Parents Should Really Stop Asking ‘What Do You Want To Do When You Grow Up?’
My head is still spinning. Last week, my daughter’s school hosted an evening for parents of Grade 9 students about course selection for Grade 10. I don’t usually go to these things, but my daughter had come home, highly anxious and worried, thinking she had do do a math or science course THIS summer – yes, summer school! – to lighten the workload as she enters grade ten in September.
My daughter and many of her friends were in a tizzy, thinking that the only way they could continue taking math and sciences and get good grades was to attend summer school…or else their lives would be ruined and their dreams of working in the science or math fields forever destroyed.
I was pretty stunned and sort of irate after hearing that teachers and guidance counsellors were telling my daughter it makes much more sense, and is a good idea, to take at least one science or math class in summer school, so they’re not overwhelmed in Grade 11 or 12 when the marks really matter. I know the rest of the world is in a rush and impatient – I can’t even sit through a 3 second advertisement anymore – but I would like my kid to be a kid for as long as possible.
I wanted to ask the teachers, “Are you telling me that my child, who is only 14, needs to decide NOW if she wants to continue in math and sciences?”
In my opinion, by putting the thought into their brains that summer school would lessen the load in following years and this was the best route to go, they were also forcing my daughter to really think about what she wants to do when she ‘grows up.’ At 14, I feel like she’s still a kid and should be deciding if she wants to go to the mall or hang out at a friend’s, not deciding between overnight camp and summer school and what she wants to DO when she grows up.
In this interesting article, according to experts, the question “What do you want to be when you grow up?” is something we should NOT be asking our children. At least not in this day and age. The article shares how, at a recent educational conference, the Foundation for Young Australians chief executive, Jan Owen, explained why the seemingly benign question is “probably the worst question you could ever ask a young person today, and probably never, ever should ask again.’
That’s a pretty powerful statement.
The article goes on to say that new research shows that a 15-year-old today is likely to have up to 17 jobs across five different industries over the span of their life. Yes, our children may have 17 jobs over the span of their career. I mean, how amazingly interesting and scary!
Also mentioned in the article, another study points out that seven in 10 jobs will be “disrupted and transformed within the next five to 10 years, and 60 per cent of young people are studying or preparing for them.” The worst part? “No one’s telling these students the jobs they’re aiming for are going to be transformed at the very least.” At worst, they’ll be extinct!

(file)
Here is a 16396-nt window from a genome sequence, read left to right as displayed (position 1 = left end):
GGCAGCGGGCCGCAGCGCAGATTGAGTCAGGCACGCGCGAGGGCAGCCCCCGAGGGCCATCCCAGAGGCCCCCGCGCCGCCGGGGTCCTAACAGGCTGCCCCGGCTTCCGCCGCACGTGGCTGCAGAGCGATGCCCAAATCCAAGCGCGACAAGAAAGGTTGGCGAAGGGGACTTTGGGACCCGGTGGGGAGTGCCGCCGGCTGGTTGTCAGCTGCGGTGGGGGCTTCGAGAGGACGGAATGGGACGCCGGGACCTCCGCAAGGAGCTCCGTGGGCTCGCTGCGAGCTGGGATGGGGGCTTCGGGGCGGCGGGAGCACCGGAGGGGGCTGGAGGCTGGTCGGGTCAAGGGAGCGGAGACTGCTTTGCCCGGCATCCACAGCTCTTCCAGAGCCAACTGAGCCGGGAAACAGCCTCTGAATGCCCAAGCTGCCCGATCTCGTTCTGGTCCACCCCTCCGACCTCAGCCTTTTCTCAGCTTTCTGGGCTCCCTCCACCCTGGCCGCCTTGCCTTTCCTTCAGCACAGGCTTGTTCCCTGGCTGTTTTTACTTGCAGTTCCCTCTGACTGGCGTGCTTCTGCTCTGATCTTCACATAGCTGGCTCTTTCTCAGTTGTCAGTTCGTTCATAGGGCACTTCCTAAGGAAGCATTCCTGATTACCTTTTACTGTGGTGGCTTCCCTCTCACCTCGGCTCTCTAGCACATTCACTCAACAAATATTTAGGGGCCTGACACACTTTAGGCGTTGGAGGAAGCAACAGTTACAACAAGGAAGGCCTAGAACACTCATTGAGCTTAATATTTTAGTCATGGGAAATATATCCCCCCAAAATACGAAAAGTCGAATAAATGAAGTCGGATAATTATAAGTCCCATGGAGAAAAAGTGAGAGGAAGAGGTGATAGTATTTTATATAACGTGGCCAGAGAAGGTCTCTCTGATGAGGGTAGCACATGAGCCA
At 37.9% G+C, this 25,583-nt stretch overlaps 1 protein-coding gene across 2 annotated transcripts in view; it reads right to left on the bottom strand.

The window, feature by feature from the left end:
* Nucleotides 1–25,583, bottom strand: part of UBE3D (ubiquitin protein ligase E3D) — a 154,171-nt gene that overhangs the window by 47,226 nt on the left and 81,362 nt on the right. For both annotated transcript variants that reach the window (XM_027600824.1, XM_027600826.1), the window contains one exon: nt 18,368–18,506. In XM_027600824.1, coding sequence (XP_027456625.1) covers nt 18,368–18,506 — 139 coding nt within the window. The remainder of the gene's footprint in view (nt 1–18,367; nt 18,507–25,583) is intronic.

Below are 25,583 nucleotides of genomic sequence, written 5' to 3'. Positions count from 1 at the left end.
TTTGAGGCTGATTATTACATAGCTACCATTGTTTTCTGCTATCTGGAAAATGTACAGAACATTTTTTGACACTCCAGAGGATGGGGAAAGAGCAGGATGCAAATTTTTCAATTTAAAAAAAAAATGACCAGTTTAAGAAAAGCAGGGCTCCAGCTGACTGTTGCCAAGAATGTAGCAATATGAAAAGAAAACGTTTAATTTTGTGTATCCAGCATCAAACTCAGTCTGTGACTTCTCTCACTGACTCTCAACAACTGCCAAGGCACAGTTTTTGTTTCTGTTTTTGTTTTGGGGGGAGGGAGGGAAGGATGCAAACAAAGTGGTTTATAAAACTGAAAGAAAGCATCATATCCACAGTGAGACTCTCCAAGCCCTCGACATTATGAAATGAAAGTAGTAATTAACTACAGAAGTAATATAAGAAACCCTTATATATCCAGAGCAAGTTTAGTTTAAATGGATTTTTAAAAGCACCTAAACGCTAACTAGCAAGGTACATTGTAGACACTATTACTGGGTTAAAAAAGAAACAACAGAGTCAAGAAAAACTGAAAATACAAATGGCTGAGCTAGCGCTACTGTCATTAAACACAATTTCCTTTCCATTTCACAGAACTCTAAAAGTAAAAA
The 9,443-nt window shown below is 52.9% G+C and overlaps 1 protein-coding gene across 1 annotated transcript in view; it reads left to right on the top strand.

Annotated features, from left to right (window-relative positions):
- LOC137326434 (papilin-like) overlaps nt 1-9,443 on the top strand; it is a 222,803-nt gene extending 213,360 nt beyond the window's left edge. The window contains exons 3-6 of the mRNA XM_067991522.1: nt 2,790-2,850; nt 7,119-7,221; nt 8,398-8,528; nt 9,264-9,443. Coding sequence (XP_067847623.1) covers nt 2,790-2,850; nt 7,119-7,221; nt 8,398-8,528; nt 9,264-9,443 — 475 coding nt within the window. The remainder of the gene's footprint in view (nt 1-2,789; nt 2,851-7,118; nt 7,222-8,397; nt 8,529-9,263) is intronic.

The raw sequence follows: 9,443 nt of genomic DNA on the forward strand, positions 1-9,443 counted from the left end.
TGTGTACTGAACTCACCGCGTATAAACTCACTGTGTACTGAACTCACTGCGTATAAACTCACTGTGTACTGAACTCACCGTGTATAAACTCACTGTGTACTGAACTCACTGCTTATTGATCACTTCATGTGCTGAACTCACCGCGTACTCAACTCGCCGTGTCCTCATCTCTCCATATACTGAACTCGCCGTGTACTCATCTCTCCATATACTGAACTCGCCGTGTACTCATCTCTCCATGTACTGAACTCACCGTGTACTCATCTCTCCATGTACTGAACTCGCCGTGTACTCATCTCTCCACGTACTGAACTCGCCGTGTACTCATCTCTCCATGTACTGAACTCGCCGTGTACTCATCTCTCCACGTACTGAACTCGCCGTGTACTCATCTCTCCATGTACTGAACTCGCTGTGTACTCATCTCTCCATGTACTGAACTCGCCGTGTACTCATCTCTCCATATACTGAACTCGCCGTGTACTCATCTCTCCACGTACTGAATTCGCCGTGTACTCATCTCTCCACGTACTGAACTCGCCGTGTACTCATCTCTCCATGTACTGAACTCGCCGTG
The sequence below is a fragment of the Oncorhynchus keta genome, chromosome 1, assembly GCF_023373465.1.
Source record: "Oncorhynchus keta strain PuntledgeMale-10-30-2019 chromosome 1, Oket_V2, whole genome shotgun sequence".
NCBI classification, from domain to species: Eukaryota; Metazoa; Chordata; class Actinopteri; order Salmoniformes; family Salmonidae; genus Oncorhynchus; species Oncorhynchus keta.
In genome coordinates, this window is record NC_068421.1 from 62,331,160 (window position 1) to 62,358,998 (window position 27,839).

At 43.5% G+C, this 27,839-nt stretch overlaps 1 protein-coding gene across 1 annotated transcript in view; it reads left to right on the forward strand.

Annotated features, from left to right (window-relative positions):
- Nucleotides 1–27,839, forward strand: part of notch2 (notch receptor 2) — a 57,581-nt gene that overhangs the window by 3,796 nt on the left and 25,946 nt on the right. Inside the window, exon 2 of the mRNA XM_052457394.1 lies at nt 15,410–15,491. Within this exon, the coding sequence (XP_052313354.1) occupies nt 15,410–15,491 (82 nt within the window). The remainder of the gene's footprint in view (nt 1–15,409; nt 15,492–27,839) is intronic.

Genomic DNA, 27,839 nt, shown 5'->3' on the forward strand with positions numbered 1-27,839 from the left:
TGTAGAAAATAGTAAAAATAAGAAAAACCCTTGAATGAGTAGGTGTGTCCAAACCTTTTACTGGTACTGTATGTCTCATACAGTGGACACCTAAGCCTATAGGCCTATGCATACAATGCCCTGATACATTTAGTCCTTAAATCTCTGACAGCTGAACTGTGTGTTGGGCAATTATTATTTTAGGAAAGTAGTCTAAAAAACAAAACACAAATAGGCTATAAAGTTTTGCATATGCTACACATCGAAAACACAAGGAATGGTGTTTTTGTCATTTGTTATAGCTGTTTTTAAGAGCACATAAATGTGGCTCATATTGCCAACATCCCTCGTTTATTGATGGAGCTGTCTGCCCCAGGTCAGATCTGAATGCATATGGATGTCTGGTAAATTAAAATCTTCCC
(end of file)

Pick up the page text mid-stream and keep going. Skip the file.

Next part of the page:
“Our research is really clear about this. The dream job, that one job for life, is actually kind of done, it’s over,” Ms Owen says.
I would also add that there will be many more jobs that don’t exist now, but will exist in the future.
Interestingly, but not surprisingly at that parent’s night, there were three girls in Grade 10, on hand, so us confused parents (and, yes, there were a lot of us!) could ask actual students questions. These girls were not your average grade ten girls. They sounded something like this; “Well, I’m taking two grade 12 sciences and one grade 11, even though I’m still in Grade 10, and I don’t find it all that hard. Oh, and I speak eight languages and I also swim competitively five days a week.”
These girls were more than impressive, to say the least. They made me feel really unaccomplished actually.
While other parents asked about workloads and how they got along with students older than them, I think I asked the most important question of all. I raised my hand and said to these high achiveing girls, “I’m curious. Do you know what you want to do when you graduate?” (This is why you don’t want a journalist as a parent in your school. I kid! #not)
Guess what? Two of them answered that they had no idea. I was thrilled. It didn’t matter that these girls were rushing through their grades early, or that they had taken summer school, or that they were clearly high achievers at such young ages, they still didn’t know what they wanted to do when they ‘grew up.’ I’m pretty sure the school was expecting them to say, “I would like to work with N.A.S.A.” Or at least say, “I plan to go to Harvard.” Anything but, “I don’t know”!
Rowan once wanted to drive a garbage truck. Eckler didn’t know how problematic it is to ask, ‘What do you want to do when you’re grown up’.
Very few children really do know what they want to do, and asking them so young puts a lot of pressure on them. In my office, one of my colleagues wanted to be a doctor and graduated with a degree in neuroscience. She’s now in sales. Once upon a time, I wanted to be a nutritionist. What happened to that dream?
It’s cute, though, to ask your kids what they want to do when they’re young. When Rowan was just three years old, she wanted to be a garbage man. Every Monday, I would have to race her to the back door so she could say hi to the person picking up our trash. How did I respond to my daughter about her career choice?
“I don’t think they’re called garbage men anymore. Maybe garbage person? Or maybe sanitation worker?,” I responded. “Whatever. It’s a good job!” I said.
“Maybe the real question to ask a young person, and even ourselves when we wake up in the morning, is: What is the world that you want to create?,” Ms. Owens suggests. I’ll admit, I still don’t know what I really want to do when I grow up…and I’m a grown up.
I know one thing. It’s more fun to be a kid…. or at least it used to be.